Speaking our language: Medieval phrases that are still used today
The University of Leeds is welcoming the International Medieval Congress for its 26th year this July. The congress, which will bring together medieval experts for a series of discussions, demonstrations and debates, will also offer the public the chance to get involved on its final day, where there will be a medieval market serving historically inspired street food, a medieval craft fair, and a variety of medieval demonstrations taking place.
Whilst the University of Leeds is bringing its rich medieval history into the present day, much of its language and phrases are still commonly used in conversation today. Working with the team at the International Medieval Congress, MEETinLEEDS has outlined the top five medieval phrases that remain popular.
The Apple of One’s Eye
Today, the phrase ‘the apple of one’s eye’ is used to describe a person that someone loves above all others or a favourite thing. However, back in the medieval era, the pupil of the eye was known as ‘the apple’ (Old English æppel) since it was thought to be an apple-shaped solid. As the delicate pupil of the eye is essential for vision, it is important that it is protected and cherished. Therefore, ‘the apple of the eye’ was used as a figure for a much loved person or thing, so much so that even King Alfred the Great was known to have used this phrase.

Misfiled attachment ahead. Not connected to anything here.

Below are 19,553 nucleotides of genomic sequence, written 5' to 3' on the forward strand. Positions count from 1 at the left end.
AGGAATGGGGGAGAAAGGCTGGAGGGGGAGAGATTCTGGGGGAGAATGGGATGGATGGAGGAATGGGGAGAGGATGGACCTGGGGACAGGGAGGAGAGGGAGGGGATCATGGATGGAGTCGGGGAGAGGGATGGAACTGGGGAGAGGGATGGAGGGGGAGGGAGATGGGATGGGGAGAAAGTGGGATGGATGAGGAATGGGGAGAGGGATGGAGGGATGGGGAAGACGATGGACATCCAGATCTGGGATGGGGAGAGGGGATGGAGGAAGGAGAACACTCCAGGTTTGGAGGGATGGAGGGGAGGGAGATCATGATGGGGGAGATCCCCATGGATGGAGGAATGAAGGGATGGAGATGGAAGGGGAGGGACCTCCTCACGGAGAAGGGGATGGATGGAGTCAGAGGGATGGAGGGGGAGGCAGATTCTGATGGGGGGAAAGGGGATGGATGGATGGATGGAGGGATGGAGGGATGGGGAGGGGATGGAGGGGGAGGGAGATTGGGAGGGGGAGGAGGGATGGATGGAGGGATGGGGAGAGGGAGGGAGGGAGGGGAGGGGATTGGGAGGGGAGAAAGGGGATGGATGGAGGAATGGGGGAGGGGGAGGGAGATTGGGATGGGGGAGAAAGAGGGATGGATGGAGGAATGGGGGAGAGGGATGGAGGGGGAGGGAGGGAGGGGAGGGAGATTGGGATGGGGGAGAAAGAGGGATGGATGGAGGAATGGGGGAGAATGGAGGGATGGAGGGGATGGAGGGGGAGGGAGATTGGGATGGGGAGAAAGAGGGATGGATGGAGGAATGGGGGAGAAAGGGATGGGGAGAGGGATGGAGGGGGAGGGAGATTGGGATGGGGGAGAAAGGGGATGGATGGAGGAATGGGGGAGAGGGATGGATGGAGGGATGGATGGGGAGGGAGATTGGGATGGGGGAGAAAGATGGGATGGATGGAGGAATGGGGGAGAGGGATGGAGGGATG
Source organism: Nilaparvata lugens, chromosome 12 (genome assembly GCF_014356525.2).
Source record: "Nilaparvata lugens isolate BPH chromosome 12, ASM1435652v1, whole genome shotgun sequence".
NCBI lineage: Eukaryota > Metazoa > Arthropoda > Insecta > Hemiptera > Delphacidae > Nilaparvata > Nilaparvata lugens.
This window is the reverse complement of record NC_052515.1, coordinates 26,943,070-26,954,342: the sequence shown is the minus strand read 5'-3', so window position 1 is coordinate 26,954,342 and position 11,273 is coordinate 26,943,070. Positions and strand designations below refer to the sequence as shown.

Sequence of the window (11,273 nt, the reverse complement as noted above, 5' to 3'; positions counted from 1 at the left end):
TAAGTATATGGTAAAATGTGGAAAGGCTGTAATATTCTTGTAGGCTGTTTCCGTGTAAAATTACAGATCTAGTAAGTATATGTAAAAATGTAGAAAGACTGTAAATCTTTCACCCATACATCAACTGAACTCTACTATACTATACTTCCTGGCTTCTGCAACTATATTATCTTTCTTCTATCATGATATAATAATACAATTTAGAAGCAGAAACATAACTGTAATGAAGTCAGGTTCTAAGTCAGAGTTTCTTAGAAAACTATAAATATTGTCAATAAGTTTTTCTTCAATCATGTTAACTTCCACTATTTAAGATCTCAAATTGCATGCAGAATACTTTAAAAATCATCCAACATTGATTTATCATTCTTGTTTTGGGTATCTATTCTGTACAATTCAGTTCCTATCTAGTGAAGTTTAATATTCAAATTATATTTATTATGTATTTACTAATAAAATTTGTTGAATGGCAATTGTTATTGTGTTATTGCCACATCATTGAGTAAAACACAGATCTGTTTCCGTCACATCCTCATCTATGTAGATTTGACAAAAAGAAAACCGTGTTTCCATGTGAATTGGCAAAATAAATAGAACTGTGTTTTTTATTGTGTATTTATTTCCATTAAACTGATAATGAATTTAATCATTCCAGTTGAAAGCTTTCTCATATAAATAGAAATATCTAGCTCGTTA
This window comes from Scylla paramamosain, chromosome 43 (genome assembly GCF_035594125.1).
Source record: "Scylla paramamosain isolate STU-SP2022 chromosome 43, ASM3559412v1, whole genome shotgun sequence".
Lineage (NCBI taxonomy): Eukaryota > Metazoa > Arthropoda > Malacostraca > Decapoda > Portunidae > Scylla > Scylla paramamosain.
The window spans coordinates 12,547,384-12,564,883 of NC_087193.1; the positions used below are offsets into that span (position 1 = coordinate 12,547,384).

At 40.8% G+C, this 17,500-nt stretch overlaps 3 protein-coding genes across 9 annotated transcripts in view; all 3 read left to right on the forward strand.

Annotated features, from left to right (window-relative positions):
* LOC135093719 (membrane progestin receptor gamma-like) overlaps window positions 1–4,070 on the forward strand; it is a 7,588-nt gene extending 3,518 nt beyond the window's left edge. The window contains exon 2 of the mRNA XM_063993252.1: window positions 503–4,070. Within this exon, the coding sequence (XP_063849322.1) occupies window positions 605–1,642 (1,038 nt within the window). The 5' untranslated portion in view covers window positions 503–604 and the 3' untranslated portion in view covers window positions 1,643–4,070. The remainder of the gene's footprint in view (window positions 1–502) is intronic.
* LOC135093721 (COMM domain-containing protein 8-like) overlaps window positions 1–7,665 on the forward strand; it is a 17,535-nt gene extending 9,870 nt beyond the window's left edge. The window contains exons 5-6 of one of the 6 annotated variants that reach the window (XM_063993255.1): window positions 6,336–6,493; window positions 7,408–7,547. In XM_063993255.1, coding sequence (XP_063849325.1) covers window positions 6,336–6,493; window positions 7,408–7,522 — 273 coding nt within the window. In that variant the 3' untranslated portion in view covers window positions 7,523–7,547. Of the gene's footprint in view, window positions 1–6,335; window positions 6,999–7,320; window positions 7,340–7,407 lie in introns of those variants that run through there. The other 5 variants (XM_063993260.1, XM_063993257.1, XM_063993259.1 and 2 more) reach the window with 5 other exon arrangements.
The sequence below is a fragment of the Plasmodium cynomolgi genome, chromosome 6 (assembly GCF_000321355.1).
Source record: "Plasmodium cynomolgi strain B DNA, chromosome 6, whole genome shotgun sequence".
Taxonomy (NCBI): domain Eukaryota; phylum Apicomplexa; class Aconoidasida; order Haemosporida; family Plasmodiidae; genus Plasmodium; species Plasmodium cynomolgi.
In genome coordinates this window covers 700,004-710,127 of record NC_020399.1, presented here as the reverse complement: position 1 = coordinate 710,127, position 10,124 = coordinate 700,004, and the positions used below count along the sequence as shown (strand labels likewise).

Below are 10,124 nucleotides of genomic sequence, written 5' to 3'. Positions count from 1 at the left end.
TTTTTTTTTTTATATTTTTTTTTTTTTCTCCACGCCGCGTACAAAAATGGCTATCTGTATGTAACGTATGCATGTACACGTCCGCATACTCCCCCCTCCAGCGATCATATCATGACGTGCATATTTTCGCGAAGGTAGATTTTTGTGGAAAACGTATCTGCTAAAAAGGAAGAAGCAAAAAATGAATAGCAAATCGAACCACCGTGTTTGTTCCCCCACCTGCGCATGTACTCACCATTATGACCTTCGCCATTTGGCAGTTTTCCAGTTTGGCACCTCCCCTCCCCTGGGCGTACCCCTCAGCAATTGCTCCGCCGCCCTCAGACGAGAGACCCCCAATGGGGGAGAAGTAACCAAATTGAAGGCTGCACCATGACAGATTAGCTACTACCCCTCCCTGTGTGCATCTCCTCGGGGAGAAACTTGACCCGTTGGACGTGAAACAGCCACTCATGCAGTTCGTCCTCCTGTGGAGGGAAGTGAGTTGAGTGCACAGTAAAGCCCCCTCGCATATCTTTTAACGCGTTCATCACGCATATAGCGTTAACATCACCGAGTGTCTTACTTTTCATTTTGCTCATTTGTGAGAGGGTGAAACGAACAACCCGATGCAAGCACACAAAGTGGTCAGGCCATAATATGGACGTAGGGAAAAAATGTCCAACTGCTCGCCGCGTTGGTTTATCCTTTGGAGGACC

Hue and Cry
Whilst it is more commonly known today as a phrase that is used to describe somebody who is causing a commotion, ‘hue and cry’ actually dates all the way back to 12th Century English law. The word ‘hue’ originates from the Old French ‘huer’, which means to cry out. During the Middle Ages, if somebody witnessed a crime being committed, they were obliged to raise hue and cry in order to warn the rest of the community and capture the criminal.
A Nest Egg
The phrase ‘a nest egg’ is used today to refer to a person’s life saving. However, it meant something very different in the Medieval Ages. During the 14th Century, the term ‘nest egg’ was used by peasants to explain why they left one egg in the nest when collecting from hens, as it would encourage the chickens to continue laying eggs. However, this phrase later evolved in the 17th Century to mean what we know it as today.
To Sink or Swim
Today the phrase ‘to sink or swim’ refers to failing or succeeding. Yet during medieval times, it was used to refer to the practice of judging whether a person was innocent or guilty by casting them into a lake. People used to believe that water would not accept anybody who had previously rejected the water of baptism. So, if the victim sunk into the water, it was believed that they were innocent, whereas if they floated, it was believed that they were guilty.
A phrase that is frequently used across Yorkshire, the word ‘nowt’ refers to nothing. However, many people aren’t aware that it means the same in Standard English as the word ‘nought’. In fact, both of the phrases come from Old English ne ān wiht. Ne means ‘not’, ān means ‘one’, and wiht means ‘a thing’, so ne ān wiht used to mean ‘not a thing’.